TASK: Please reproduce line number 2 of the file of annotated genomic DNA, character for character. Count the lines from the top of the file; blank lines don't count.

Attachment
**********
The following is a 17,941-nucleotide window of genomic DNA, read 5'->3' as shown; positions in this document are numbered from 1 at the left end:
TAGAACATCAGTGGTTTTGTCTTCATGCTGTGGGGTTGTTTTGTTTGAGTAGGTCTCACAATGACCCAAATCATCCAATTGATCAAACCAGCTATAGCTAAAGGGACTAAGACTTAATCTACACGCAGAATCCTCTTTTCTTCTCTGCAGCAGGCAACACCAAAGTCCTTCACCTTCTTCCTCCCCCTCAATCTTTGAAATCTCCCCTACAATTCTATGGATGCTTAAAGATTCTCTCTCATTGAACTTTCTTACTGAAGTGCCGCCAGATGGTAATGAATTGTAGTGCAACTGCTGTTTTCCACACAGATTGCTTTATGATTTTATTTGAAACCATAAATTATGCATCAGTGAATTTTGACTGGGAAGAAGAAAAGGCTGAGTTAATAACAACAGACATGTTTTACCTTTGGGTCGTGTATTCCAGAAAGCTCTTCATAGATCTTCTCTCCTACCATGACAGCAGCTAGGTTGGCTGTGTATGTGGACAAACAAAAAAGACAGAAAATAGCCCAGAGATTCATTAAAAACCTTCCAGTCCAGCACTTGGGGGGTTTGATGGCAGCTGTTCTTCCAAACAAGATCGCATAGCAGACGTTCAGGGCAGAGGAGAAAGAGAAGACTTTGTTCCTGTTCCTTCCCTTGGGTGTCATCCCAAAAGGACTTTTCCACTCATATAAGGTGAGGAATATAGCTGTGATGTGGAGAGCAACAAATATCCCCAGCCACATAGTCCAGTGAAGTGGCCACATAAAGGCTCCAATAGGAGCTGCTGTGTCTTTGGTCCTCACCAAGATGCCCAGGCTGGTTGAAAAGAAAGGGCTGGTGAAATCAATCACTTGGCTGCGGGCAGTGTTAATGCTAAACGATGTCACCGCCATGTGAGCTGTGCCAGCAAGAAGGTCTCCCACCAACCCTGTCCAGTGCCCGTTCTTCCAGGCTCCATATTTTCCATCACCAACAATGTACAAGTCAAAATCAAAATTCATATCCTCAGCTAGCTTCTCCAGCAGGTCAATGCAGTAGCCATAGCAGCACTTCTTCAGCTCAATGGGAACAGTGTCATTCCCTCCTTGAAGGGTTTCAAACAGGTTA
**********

TAGAACATCAGTGGTTTTGTCTTCATGCTGTGGGGTTGTTTTGTTTGAGTAGGTCTCACAATGACCCAAATCATCCAATTGATCAAACCAGCTATAGCTAAAGGGACTAAGACTTAATCTACACGCAGAATCCTCTTTTCTTCTCTGCAGCAGGCAACACCAAAGTCCTTCACCTTCTTCCTCCCCCTCAATCTTTGAAATCTCCCCTACAATTCTATGGATGCTTAAAGATTCTCTCTCATTGAACTTTCTTACTGAAGTGCCGCCAGATGGTAATGAATTGTAGTGCAACTGCTGTTTTCCACACAGATTGCTTTATGATTTTATTTGAAACCATAAATTATGCATCAGTGAATTTTGACTGGGAAGAAGAAAAGGCTGAGTTAATAACAACAGACATGTTTTACCTTTGGGTCGTGTATTCCAGAAAGCTCTTCATAGATCTTCTCTCCTACCATGACAGCAGCTAGGTTGGCTGTGTATGTGGACAAACAAAAAAGACAGAAAATAGCCCAGAGATTCATTAAAAACCTTCCAGTCCAGCACTTGGGGGGTTTGATGGCAGCTGTTCTTCCAAACAAGATCGCATAGCAGACGTTCAGGGCAGAGGAGAAAGAGAAGACTTTGTTCCTGTTCCTTCCCTTGGGTGTCATCCCAAAAGGACTTTTCCACTCATATAAGGTGAGGAATATAGCTGTGATGTGGAGAGCAACAAATATCCCCAGCCACATAGTCCAGTGAAGTGGCCACATAAAGGCTCCAATAGGAGCTGCTGTGTCTTTGGTCCTCACCAAGATGCCCAGGCTGGTTGAAAAGAAAGGGCTGGTGAAATCAATCACTTGGCTGCGGGCAGTGTTAATGCTAAACGATGTCACCGCCATGTGAGCTGTGCCAGCAAGAAGGTCTCCCACCAACCCTGTCCAGTGCCCGTTCTTCCAGGCTCCATATTTTCCATCACCAACAATGTACAAGTCAAAATCAAAATTCATATCCTCAGCTAGCTTCTCCAGCAGGTCAATGCAGTAGCCATAGCAGCACTTCTTCAGCTCAATGGGAACAGTGTCATTCCCTCCTTGAAGGGTTTCAAACAGGTTA